It took bad thinking and bad policy by many players to get us into the state we’re in; rarely in the course of human events have so many worked so hard to do so much damage.
But if I had to identify the players who really let us down the most, I think I’d point to European institutions that lent totally spurious intellectual credibility to the Pain Caucus. Specifically:
- The Organization for Economic Cooperation and Development, which a year ago demanded both fiscal austerity and a sharp rise in interest rates in the United States, because, well, just because. Recently the O.E.C.D. surveyed Britain and concluded that inflation is likely to decline, unemployment to rise, and that the nation should therefore … continue with fiscal austerity and raise rates. As a correspondent wrote, “What planet are they living on? What planet am I living on?”
- The European Central Bank, which completely bought into the doctrine of expansionary austerity, despite overwhelming evidence that it was false, and proceeded to raise rates in the face of a deeply depressed economy — which is possibly the straw that will break the euro’s back.
- The Bank for International Settlements, which called for tighter monetary policy from central banks just three months ago, to fight a nonexistent inflationary threat. Did I mention that inflation expectations, as measured by the difference between yields on ordinary and index bonds, have been plunging like a stone?
I haven’t developed a full theory of the sociology going on here. But these organizations should be doing some agonized soul-searching, asking how they got it so wrong while posing as high priests of economic expertise.
Maybe (probably) I’m reading too much into this, but I was struck by a recent headline in The Financial Times: “I.M.F. Warning Over Stimulus Policies.” Because if you actually read the story, the International Monetary Fund is actually warning about austerity policies.
As Alan Beattie, an editor at The Financial Times, reported on Sept 20: “Escalating risks to the global economic recovery mean the U.S. and other major economies should not sharply tighten short-term fiscal policy, the International Monetary Fund has warned.”
I suspect that the headline is the result of a Freudian slip; whether it is or not, there’s no question that last year austerity fever swept through the ranks of Very Serious People like a dance craze, and that both policy makers and the media are having a hard time returning to reality. Part of the problem is that they stuck their necks out so far on behalf of magical thinking, in which fiscal contraction is actually expansionary. Now it’s difficult to back down without in effect conceding that they have no idea what they’re talking about, which happens to be the simple truth.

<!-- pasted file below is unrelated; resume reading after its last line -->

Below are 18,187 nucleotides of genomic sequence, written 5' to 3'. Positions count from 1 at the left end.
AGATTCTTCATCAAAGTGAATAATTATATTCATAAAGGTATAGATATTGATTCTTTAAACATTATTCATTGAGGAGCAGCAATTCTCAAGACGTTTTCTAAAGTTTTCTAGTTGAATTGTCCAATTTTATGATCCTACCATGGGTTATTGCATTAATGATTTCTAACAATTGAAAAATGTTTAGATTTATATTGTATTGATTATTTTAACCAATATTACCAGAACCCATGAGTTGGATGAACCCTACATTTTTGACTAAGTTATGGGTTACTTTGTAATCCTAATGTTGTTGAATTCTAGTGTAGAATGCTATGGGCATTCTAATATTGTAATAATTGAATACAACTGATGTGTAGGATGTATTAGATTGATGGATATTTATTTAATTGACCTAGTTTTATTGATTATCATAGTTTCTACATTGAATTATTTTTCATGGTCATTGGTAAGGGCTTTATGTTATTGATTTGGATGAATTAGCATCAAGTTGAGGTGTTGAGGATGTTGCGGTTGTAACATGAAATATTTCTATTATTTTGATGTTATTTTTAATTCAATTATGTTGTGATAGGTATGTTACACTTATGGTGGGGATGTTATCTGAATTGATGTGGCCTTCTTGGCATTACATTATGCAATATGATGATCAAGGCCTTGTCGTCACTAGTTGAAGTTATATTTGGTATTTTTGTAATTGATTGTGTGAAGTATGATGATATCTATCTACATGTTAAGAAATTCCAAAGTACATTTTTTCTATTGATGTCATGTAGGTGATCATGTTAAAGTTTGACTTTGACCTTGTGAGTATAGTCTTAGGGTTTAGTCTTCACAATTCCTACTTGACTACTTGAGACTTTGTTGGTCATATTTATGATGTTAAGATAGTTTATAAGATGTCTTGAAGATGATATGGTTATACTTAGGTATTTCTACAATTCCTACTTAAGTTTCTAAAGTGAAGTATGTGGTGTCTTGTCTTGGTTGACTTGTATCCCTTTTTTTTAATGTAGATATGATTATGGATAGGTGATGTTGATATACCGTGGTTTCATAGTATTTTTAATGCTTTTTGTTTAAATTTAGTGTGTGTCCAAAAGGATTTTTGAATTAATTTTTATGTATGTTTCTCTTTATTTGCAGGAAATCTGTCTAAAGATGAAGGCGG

Confusion About Ireland
I see that the economist Tyler Cowen has decided (as revealed in several entries in his blog, Marginal Revolution) that a small uptick in Irish gross domestic product and a decline in interest rates from nosebleed levels to levels that only signal a significant default somehow refutes Keynesian economics.
I really wonder about the state of economics education. Look, standard Keynesian models, open-economy version, tell a very clear story about what happens when a country pegs its exchange rate at a level that leaves its industry uncompetitive.
The country doesn’t stay depressed forever: High unemployment leads to actual or, at least, relative deflation, which gradually improves cost-competitiveness, which leads to rising net exports and gradual expansion.
In the long run, full employment is restored; it’s just that in the long run we’re all, well, you get the picture.
That was John Maynard Keynes’s whole point in “The Economic Consequences of Mr. Churchill,” an essay written in 1925 — not that the return to a gold standard at too high a parity would mean depression forever, but that it would subject Britain to years of unnecessary suffering. Seeing some growth in Ireland, then, is not at all a refutation of Keynesian economics — it’s exactly what you’d expect, given that Ireland is, in fact, gradually achieving an “internal devaluation” via relative deflation.
What would have posed an intellectual puzzle would have been a rapid bounce back to full employment.
And that isn’t happening.
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Paul Krugman joined The New York Times in 1999 as a columnist on the Op-Ed page and continues as a professor of economics and international affairs at Princeton University. He was awarded the Nobel in economic science in 2008.
Mr Krugman is the author or editor of 20 books and more than 200 papers in professional journals and edited volumes, including “The Return of Depression Economics” (2008) and “The Conscience of a Liberal” (2007). Copyright 2011 The New York Times.
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